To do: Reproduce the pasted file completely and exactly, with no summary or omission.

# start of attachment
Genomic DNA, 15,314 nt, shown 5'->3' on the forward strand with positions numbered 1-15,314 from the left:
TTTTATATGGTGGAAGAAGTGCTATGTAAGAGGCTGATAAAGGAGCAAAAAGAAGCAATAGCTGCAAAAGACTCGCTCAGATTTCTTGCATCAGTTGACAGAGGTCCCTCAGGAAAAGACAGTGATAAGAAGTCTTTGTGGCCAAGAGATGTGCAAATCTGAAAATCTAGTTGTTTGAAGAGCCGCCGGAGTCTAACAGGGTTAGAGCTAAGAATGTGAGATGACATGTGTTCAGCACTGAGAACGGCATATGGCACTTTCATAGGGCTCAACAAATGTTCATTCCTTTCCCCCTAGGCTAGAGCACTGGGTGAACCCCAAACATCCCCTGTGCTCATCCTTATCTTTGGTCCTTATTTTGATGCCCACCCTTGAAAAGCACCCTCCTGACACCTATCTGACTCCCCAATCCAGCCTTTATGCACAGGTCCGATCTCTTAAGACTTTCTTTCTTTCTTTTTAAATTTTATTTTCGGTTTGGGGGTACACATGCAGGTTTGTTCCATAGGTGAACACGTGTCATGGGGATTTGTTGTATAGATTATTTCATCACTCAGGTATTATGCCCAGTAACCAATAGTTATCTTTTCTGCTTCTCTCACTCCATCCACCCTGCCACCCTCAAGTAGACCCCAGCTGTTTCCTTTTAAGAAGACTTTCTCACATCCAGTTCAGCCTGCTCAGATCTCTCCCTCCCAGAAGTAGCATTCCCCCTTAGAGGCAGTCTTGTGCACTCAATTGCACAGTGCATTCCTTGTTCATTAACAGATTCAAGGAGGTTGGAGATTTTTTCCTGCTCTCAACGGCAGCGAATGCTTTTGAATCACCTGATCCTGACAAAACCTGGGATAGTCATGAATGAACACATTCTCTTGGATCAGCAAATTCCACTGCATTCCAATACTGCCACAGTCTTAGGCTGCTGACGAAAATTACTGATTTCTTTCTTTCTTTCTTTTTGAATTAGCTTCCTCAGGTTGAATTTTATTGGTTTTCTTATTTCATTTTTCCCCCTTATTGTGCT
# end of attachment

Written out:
Genomic DNA, 15,314 nt, shown 5'->3' on the forward strand with positions numbered 1-15,314 from the left:
TTTTATATGGTGGAAGAAGTGCTATGTAAGAGGCTGATAAAGGAGCAAAAAGAAGCAATAGCTGCAAAAGACTCGCTCAGATTTCTTGCATCAGTTGACAGAGGTCCCTCAGGAAAAGACAGTGATAAGAAGTCTTTGTGGCCAAGAGATGTGCAAATCTGAAAATCTAGTTGTTTGAAGAGCCGCCGGAGTCTAACAGGGTTAGAGCTAAGAATGTGAGATGACATGTGTTCAGCACTGAGAACGGCATATGGCACTTTCATAGGGCTCAACAAATGTTCATTCCTTTCCCCCTAGGCTAGAGCACTGGGTGAACCCCAAACATCCCCTGTGCTCATCCTTATCTTTGGTCCTTATTTTGATGCCCACCCTTGAAAAGCACCCTCCTGACACCTATCTGACTCCCCAATCCAGCCTTTATGCACAGGTCCGATCTCTTAAGACTTTCTTTCTTTCTTTTTAAATTTTATTTTCGGTTTGGGGGTACACATGCAGGTTTGTTCCATAGGTGAACACGTGTCATGGGGATTTGTTGTATAGATTATTTCATCACTCAGGTATTATGCCCAGTAACCAATAGTTATCTTTTCTGCTTCTCTCACTCCATCCACCCTGCCACCCTCAAGTAGACCCCAGCTGTTTCCTTTTAAGAAGACTTTCTCACATCCAGTTCAGCCTGCTCAGATCTCTCCCTCCCAGAAGTAGCATTCCCCCTTAGAGGCAGTCTTGTGCACTCAATTGCACAGTGCATTCCTTGTTCATTAACAGATTCAAGGAGGTTGGAGATTTTTTCCTGCTCTCAACGGCAGCGAATGCTTTTGAATCACCTGATCCTGACAAAACCTGGGATAGTCATGAATGAACACATTCTCTTGGATCAGCAAATTCCACTGCATTCCAATACTGCCACAGTCTTAGGCTGCTGACGAAAATTACTGATTTCTTTCTTTCTTTCTTTTTGAATTAGCTTCCTCAGGTTGAATTTTATTGGTTTTCTTATTTCATTTTTCCCCCTTATTGTGCT